The amount of phosphorus in the catalyst composition of active ingredients is defined by the index p. The value of the index p is in the range of 0 to 0.2, preferably 0.05 to 0.15. In the catalyst to be used in the process of the present invention, an attrition resistance of the catalyst can be further improved by incorporation of a minute amount of phosphorus. In this connection, it is noted that in preparing a slurry of raw materials for the production of a catalyst (of which explanation will be given later), the phosphorus incorporated functions to make the size of the suspensoid in the slurry fine and to improve dispersibility of the suspensoid in the slurry. It is believed that, according to such functions of the phosphorus, a silica sol employed as the source of the support silica and the active ingredients of the catalyst composition can be brought into a homogeneously mixed state in the slurry, leading to an excellent attrition resistance of the catalyst in the finished form. Phosphorus can be employed in an amount exceeding the range defined in the present invention, but the use of the excessive amount of phosphorus does not lead to increase of attrition resistance.

The catalyst composition defined by the aforementioned formula is present, in the catalyst, in an amount of substantially 30 to 70% by weight, preferably 40 to 60% by weight based on the weight of the catalyst.

In general, when a catalyst is used on a commercial scale, it must be durable, with respect to its functions, under the reaction conditions for a long period of time. In this respect, as stated above, the catalyst to be used in the process of the present invention has not only improved activity and selectivity in the initial stage of the reaction, but also can maintain high activity and selectivity for a long period of time because of high stability of the active ingredients in the catalyst as well as high attrition resistance of the finished catalyst itself.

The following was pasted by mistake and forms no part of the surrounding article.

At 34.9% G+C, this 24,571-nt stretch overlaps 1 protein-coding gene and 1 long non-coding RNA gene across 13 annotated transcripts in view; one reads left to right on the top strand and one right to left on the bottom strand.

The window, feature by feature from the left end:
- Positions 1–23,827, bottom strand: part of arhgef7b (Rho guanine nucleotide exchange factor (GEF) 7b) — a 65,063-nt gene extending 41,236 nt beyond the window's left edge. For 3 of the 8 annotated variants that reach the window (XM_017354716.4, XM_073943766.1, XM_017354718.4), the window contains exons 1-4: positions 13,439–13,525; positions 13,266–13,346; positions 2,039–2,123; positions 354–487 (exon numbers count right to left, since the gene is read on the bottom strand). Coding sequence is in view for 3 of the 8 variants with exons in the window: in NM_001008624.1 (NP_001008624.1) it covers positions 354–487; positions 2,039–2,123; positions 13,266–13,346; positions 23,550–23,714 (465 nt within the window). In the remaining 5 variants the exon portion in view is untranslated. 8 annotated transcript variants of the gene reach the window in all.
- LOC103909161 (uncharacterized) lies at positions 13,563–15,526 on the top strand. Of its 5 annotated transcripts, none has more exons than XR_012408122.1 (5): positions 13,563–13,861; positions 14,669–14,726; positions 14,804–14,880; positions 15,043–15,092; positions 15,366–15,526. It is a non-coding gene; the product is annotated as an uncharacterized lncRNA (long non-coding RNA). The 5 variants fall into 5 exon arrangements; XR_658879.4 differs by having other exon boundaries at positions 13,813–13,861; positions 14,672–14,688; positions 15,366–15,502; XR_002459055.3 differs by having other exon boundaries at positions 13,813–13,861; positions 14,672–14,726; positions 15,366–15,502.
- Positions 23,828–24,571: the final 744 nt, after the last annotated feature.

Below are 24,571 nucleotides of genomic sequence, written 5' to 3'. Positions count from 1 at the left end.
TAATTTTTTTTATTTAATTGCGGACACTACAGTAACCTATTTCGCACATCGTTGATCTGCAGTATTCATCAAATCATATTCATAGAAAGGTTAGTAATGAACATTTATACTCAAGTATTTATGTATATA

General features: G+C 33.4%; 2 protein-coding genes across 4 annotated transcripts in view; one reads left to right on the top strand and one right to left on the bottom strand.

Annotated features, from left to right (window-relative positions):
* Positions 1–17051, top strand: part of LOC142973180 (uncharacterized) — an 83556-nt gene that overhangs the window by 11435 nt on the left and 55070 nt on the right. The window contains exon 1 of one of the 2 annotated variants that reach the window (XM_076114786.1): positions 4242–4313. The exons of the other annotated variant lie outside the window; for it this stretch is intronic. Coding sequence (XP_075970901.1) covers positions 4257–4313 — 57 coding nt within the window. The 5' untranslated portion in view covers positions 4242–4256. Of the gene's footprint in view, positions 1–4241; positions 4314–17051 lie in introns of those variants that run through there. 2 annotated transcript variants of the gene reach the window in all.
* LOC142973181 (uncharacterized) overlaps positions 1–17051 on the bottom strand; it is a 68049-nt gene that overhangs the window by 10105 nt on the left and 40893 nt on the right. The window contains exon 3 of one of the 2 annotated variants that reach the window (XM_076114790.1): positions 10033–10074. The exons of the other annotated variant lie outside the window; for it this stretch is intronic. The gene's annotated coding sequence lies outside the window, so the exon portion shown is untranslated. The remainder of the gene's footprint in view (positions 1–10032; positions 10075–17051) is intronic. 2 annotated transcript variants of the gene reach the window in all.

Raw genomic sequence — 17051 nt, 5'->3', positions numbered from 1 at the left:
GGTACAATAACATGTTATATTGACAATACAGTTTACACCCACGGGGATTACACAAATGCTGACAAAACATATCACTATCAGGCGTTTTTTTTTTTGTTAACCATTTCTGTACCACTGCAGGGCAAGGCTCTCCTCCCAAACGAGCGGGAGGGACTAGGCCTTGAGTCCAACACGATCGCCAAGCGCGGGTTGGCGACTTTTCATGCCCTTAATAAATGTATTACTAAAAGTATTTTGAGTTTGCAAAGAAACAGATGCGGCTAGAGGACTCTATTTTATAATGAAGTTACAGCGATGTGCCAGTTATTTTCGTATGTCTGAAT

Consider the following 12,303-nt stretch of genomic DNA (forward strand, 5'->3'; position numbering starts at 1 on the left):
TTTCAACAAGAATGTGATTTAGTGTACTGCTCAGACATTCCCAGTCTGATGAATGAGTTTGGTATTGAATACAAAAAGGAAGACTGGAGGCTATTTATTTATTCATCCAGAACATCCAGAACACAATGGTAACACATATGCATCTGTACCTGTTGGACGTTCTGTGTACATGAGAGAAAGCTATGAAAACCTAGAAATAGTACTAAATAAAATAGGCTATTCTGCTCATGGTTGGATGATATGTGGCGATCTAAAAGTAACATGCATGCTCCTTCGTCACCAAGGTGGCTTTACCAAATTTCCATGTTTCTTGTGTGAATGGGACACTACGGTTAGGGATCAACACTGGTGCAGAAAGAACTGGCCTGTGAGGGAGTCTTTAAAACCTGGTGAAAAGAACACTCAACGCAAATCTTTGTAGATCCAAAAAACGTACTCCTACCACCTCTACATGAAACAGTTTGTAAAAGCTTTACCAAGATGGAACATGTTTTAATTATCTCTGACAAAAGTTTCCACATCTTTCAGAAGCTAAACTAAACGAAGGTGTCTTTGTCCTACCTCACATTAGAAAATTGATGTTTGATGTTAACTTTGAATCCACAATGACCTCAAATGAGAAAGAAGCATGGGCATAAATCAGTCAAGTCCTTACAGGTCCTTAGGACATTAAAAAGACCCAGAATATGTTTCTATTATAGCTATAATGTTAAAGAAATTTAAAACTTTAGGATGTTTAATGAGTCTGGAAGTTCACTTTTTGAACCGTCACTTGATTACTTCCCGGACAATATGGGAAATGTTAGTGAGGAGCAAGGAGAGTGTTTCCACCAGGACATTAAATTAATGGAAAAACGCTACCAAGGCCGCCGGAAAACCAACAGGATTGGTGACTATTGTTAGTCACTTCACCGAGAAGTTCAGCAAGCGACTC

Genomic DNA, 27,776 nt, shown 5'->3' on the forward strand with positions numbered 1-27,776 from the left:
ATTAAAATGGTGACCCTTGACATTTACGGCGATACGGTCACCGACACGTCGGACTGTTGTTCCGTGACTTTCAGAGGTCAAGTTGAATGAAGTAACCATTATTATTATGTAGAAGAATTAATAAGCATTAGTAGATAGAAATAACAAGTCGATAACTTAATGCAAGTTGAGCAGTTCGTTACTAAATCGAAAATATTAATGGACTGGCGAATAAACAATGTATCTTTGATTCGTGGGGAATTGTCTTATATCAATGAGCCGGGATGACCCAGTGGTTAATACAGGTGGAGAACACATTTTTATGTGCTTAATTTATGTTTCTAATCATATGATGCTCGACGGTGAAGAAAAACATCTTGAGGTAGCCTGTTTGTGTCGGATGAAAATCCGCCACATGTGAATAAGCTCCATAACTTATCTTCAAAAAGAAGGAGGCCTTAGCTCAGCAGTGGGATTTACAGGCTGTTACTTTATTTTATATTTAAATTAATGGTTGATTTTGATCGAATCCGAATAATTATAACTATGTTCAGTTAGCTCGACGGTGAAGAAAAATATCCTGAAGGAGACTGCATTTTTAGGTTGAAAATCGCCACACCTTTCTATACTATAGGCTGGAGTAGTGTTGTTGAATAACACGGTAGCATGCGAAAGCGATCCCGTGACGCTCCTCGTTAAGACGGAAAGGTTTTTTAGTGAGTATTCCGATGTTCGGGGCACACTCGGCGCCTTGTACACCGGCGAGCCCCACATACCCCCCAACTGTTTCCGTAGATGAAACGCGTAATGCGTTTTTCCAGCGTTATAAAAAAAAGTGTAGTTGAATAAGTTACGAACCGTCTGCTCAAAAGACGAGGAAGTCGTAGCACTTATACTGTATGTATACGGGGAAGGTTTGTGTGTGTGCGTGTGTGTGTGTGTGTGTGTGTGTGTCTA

The process of the present invention may be conducted either in a fluidized bed reactor or a fixed bed reactor. When a fluidized bed reactor is employed for the practice of the present invention, removal of the reaction heat can be easily effected so that the temperature distribution in the reactor may be uniform, and therefore the practice of the present invention in a fluidized bed reactor is suitable for the production of acrylonitrile on a large scale. In general, when a catalyst is used in a fluidized bed reactor, the particles of the catalyst come into collision with each other and with the inner wall of the reactor and are caused to be attrited. The catalyst to be used in the process of the present invention has a sufficient attrition resistance so that it is durable for a long period of time.